3. Conduct running trials to determine how weather conditions impact the speed at which the runners finish a race, use a data chart with wind speed and running times listed.
    4. Control her variables, collect racing times on runners who drink water only, collect racing times on runners drinking three different sport drinks, present data using tables and graphs.
  1. A student collects the following data and wants to organize it in a table similar to a periodic table. Which of the following would be the best organization of the data?

    atomic number 11, +1 charge, solid, conducts electricity, metal
    +2 charge, liquid, moderately conducts electricity, metal, atomic number 20
    non-metal, atomic number 8, -2 charge, gas, insulator characteristics
    semi-metal, atomic number 32, +/- 2 charge, solid, weak conductor

    1. Charge, state of matter, ability to conduct electricity, metallic character, atomic number.
    2. State of matter, ability to conduct electricity, metallic character, atomic number.
    3. Atomic number, charge, state of matter, metallic character, ability to conduct electricity.
    4. Metallic character, ability to conduct electricity, state of matter, charge, atomic number.

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Content Benchmark N.8.A.7

Students know there are multiple methods for organizing items and information. E/S

Answers to Sample Test Questions

  1. C, DOK Level 1
  2. A, DOK Level 1
  3. C, DOK Level 1
  4. D, DOK Level 2
  5. C, DOK Level 2

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Performance Benchmark N.8.A.7

Students know there are multiple methods for organizing items and information. E/S

Intervention Strategies and Resources

The following is a list of intervention strategies and resources that will facilitate student understanding of this benchmark.

Graphing

  1. All the Parts Interactive Graphing Tutorial

This site offers a step-by-step student appropriate tutorial for graphing. This site could be used as a review of graphing or the start of graphical instruction. For more information about the site go to http://www.beaconlearningcenter.com/
Weblessons/AllTheParts/default.htm#page4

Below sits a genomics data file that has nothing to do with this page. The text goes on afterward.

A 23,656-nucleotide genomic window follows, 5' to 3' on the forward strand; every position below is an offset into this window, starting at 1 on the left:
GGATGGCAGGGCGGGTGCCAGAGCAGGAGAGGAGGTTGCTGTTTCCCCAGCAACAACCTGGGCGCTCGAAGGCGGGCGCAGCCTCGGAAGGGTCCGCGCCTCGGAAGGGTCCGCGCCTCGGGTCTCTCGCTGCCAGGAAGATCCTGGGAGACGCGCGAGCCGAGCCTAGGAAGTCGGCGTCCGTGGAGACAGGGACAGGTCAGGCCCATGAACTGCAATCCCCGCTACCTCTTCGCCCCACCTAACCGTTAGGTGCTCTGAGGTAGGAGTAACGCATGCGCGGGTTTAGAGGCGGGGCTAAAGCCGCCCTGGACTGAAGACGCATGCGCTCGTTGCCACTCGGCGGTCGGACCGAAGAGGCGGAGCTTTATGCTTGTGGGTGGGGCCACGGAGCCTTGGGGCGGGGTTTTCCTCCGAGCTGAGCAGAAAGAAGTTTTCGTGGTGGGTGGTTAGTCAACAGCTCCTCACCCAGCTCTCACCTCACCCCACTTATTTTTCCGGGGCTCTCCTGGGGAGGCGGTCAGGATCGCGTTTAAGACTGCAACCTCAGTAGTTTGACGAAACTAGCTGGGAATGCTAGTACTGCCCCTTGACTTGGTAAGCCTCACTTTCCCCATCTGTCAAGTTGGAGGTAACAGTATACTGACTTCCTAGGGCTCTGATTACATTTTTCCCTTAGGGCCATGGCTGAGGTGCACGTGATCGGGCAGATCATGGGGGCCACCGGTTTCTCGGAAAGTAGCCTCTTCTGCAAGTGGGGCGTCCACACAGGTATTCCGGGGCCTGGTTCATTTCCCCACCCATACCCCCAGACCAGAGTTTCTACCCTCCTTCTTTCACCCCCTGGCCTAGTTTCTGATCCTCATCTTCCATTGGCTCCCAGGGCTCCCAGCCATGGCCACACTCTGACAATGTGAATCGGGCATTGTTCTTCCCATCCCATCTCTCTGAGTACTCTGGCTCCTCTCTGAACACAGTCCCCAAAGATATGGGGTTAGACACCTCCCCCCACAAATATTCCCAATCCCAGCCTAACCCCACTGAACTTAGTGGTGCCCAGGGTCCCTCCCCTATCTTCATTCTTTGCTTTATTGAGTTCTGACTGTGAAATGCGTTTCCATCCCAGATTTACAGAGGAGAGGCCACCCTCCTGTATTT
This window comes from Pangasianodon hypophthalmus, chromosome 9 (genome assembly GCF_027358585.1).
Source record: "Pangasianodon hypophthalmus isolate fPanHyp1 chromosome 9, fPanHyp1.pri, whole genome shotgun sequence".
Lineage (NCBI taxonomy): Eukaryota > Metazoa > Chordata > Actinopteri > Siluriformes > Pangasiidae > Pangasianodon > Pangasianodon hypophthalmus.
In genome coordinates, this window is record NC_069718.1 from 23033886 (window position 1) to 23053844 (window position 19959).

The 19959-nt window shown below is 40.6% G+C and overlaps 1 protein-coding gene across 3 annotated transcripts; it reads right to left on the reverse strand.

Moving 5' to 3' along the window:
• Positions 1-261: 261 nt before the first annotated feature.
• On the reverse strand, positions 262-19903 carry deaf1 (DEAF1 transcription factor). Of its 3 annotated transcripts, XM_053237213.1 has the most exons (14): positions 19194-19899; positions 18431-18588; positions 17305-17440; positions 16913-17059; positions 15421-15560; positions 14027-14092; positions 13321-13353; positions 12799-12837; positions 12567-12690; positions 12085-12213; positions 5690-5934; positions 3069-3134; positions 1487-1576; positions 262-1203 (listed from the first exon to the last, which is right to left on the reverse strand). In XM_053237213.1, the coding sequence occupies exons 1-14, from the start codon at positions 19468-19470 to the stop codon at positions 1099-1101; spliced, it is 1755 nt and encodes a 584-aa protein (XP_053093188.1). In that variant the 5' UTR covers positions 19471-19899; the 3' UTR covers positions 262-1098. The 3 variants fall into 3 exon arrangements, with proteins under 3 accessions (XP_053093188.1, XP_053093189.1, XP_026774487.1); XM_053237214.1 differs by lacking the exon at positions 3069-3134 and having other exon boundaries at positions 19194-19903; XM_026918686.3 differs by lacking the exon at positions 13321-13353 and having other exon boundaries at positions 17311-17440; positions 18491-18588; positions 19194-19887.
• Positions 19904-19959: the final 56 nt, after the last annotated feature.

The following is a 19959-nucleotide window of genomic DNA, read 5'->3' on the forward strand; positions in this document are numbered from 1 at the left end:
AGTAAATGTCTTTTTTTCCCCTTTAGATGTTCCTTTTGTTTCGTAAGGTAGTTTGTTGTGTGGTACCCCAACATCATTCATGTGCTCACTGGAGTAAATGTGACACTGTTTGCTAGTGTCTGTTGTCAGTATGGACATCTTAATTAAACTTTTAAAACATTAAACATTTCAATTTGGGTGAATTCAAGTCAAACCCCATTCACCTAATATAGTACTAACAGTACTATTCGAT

1. Identifying Parts of a Line Graph by Wisc-Online

This site offers an in-depth tutorial about line graphs, the students are lead through each section of the graphing process and examples are shown at every step. The reading is appropriate for the middle school learner. For more information about the site go to
http://www.wisc-online.com/objects/index_tj.asp?objID=SOC302

  1. Line of Best Fit Applet by MSTE program at University of Illinois

This site offers an applet that allows students to enter data points on a scatter plot graph and calculate the line of best fit. For more information about this site go to http://www.mste.uiuc.edu/users/carvell/PlotPoints/default.html

  1. Line Graph Tutorials by Mrs. Glosser's Math Goodies

This site offers a quick check for mastery of graphing definitions and reading the graph to predict. For more information about this site go to http://www.mathgoodies.com/lessons/graphs/line.html

  1. Create a Graph site from NCES KIDS’ ZONE

This site offers the chance for students to select the type of graph they would like to construct and then input their data. The program generates the graph then students provide axes labels and units to create a completed graph. To access this resource go to http://nces.ed.gov/nceskids/createagraph/

  1. Graphing Examples and Fun Activities from Educational Resources for K-8 Students, Jefferson County Schools

For students new to graphing the Math Graphing website offers a list of graphing games. Most of the graphing games are written appropriately for the 6th grade level. To access this resource go to http://classroom.jc-schools.net/basic/math-graph.html

  1. Science Graphing Overview from the Science Education Resource Center (SERC)

Basic but effective overview of scatter plot graphs with resources for scatter plot practice and material can be found at http://serc.carleton.edu/quantskills/methods/quantlit/basicgraph.html

  1. Making Sense of Graphs and Interpreting Data

To evaluate your student’s ability to read and interpret graphs, the Making Sense of Graphs and Interpreting Data site offers a quick check for mastery using different types of graphs. To access this resource go to http://staff.tuhsd.k12.az.us/gfoster/standard/bgraph2.htm

Graphic Organizers

There are a wide variety of sites offering graphic organizer templates; most of which are valuable if used for student instruction throughout a unit, and are revisited and reevaluated by the students as the unit of instruction unfolds.  

  1. Classroom Resources – Graphic Organizers from Houghton Mifflin Harcourt

For a wide variety of graphic organizer methods and templates that are ready to be printed off and use immediately go to http://www.eduplace.com/graphicorganizer/ 

  1. Graphic Organizers from Thinkport

For a sampling of graphic organizers with printable templates for immediate use go to http://www.thinkport.org/Technology/template.tp

  1. Graphic Organizers by Subject/Content (Biology, Physics, Chemistry…)

For graphic organizers that are sorted according to discipline and subject go to
http://www.science-class.net/Teachers_
Graphic_Organizers.htm#GeneralScience

  1. Modeling the Electromagnetic Spectrum by Chandra

Modeling is one of many teaching tools, and using models in science is a ubiquitous practice. Models typically are used to represent various components of a complex phenomenon, and the Chandra site offers a resource for modeling the electromagnetic spectrum. To access this resource go to http://chandra.harvard.edu/edu/formal/ems/ 

  1. C-Map Tools from the Institute for Human and Machine Cognition (IHMC)

Student thought can also be modeled throughout a unit of instruction. There are many great resources that aid in the process such as Inspiration and C-maps. To access the modeling resource C-maps, go to http://cmap.ihmc.us/conceptmap.html  

 

Benchmark
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Benchmark Related Vocabulary

Structure
Variety